For the insurance industry, it is a curse to live in interesting times
Boomtime payback and takeovers loom for insurers
WHEN one insurance boss is talking about the progress of El Nino across the Pacific and another is talking about hiring a senior detective, you know something odd is afoot in the traditionally-staid industry.
But newfound preoccupations with international weather trends and increasingly zealous anti-fraud campaigns are just a tiny part of why 2010 will could go down in the annals as the most exciting year the Irish insurance industry has ever seen.
Having swerved the cataclysmic collapse endured by the banks, insurers are now heading for their own boom-time payback as horrific professional indemnity claims mount and shoddy building techniques herald permanently higher property claims.
After the initial time lag it takes for policies to expire and be renewed, insurable risk is plunging in line with the overall economy, while fierce competition continues to depress prices on personal lines like motor.
Investment return, the usual buffer for insurers in times of under-writing crises, has staged a one-off recovery but is set to be low going forward, as the scars of recent market collapses force companies into low risk low yielding assets.
Against these most inhospitable trading conditions, the administrators of embattled Quinn Insurance Limited (QIL) are attempting to offload the Cavan insurance giant to the highest bidder.
More than six months into the administration process, doubts on whether the company can actually be sold at all are intensifying. But however the QIL debacle is resolved, the impact for the industry will be seismic.
While QIL is by far the biggest talking point around insurance companies' water coolers, an even bigger deal is in the offing after UK insurance giant RSA launched an audacious offer for the Irish, UK and Canadian arms of fellow UK plc Aviva.
The deal, which would make the merged entity the biggest insurer in Ireland by a country mile, has already been knocked back by Aviva's shareholders but RSA insists it will plough on.
And Irish insurers have no reason to doubt RSA's commitment to the market, after the UK company stunned the industry by splashing out an eye-watering €65m for online brokerage 123.ie a few months back.
Who said insurance was boring?
Aside from the shenanigans at QIL, the sexiest insurance headlines for the year have come from the €500m claims hit triggered by last winter's floods and freeze and the catastrophic knock on for insurers' profitability.
After last week's revelations of industry-wide losses of €179m for 2009, driven largely by €174m worth of losses on home insurance policies, freak weather events still rank high amongst insurer's concerns.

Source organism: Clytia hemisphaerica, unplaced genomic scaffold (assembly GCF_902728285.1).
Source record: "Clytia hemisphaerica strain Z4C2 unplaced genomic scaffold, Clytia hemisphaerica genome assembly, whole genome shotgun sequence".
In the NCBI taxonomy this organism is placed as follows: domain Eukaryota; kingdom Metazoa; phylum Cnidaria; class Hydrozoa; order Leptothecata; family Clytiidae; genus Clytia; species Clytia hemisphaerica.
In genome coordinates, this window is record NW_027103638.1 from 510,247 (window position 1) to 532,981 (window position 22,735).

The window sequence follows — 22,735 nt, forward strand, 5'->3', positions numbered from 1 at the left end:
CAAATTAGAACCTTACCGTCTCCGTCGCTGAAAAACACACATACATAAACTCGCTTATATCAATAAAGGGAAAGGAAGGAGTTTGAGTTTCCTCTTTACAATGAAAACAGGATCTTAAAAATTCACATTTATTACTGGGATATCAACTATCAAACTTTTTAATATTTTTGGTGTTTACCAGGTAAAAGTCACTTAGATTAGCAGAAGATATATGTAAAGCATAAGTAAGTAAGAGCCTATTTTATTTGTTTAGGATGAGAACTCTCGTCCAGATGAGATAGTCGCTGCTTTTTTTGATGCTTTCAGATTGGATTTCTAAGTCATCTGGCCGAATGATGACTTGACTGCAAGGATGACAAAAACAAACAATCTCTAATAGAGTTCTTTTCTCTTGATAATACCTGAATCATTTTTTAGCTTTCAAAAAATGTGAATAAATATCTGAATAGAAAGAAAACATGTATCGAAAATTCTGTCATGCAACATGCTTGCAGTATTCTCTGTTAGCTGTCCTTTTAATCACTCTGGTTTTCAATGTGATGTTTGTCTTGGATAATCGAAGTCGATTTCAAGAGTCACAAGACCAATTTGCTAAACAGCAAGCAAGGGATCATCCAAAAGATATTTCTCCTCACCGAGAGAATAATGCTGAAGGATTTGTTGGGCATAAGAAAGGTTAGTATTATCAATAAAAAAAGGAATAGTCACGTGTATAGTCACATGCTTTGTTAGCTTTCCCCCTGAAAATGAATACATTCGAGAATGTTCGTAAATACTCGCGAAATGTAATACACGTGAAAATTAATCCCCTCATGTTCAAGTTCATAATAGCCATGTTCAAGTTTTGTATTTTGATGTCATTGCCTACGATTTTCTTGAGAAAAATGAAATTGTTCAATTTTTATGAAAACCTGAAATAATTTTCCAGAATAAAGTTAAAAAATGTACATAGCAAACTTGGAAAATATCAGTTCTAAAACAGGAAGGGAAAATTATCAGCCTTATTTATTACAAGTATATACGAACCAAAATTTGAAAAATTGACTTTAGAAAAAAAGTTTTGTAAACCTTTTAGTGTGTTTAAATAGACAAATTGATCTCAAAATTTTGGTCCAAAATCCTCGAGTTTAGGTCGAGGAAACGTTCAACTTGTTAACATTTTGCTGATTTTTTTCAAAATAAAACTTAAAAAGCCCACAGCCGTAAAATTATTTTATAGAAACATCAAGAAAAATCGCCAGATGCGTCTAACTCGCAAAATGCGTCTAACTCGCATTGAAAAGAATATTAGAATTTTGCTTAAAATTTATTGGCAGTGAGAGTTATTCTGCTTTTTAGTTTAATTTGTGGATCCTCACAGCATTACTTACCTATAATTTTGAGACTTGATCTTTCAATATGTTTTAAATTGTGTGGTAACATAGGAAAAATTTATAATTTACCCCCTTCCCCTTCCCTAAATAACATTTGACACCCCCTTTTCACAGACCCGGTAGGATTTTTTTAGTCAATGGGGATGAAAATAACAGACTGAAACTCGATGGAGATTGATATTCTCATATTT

"People are very worried about household insurance," says John O'Neill, who heads up the Irish arm of Axa. "I can't see how anyone would have corrected [their premiums] enough to make money on house insurance this year.
"There's more El Nino in the Pacific, that means more storms and hurricanes and the industry doesn't have the spare cash to pay another big chunk."
The industry has been responding to the weather crisis by heaping on rate increases, sometimes in the region of 50pc, to bridge the gap between income and payouts.
But O'Neill says this strategy can actually be counter-productive. "If you have someone who was paying €800 and now they're asked to pay €1,000 they're suddenly asking themselves, 'am I over-insured?'" says O'Neill.
"Would my home still cost €800,000 to rebuild, are my contents still worth that much?"
The customer then ends up paying a higher insurance rate on a smaller insurable risk, significantly muting the impact of rate increases on actual premiums paid.
The point is backed up by figures from the Central Statistics Office (CSO) which show household insurance costs have risen less than 12pc in the first eight months of the year, sharply below the 50pc rate rises some industry executives are talking about.
Common sense suggests that if people are insuring smaller sums, then insurance companies should at least be insulated from future property claims.
"It doesn't work like that," O'Neill says. "You're usually covering partial losses, like a flood did €20,000 worth of damage... That €20,000 is the same whether a house is insured for €400,000 or €800,000. By raising rates you can end up with the opposite of what you want -- you get lower premiums and claims are still high."
Insurance bosses put those higher household claims down to more than just freak weather. At the peak of the construction frenzy we were throwing up close to 100,000 new homes a year, and apparently we weren't doing it terribly well.
"Building standards weren't as high in the boom," says one insurance boss. "Even outside we're seeing more burst pipes and other similar issues."
Below par building standards are the least of insurers worries when it comes to mopping up after the boom."Solicitors professional indemnity has become a big problem in the Irish market," says one insurance boss. "The claims are astronomical, off the radar. There have been some high profile scandals like Michael Lynn but there are so many smaller ones."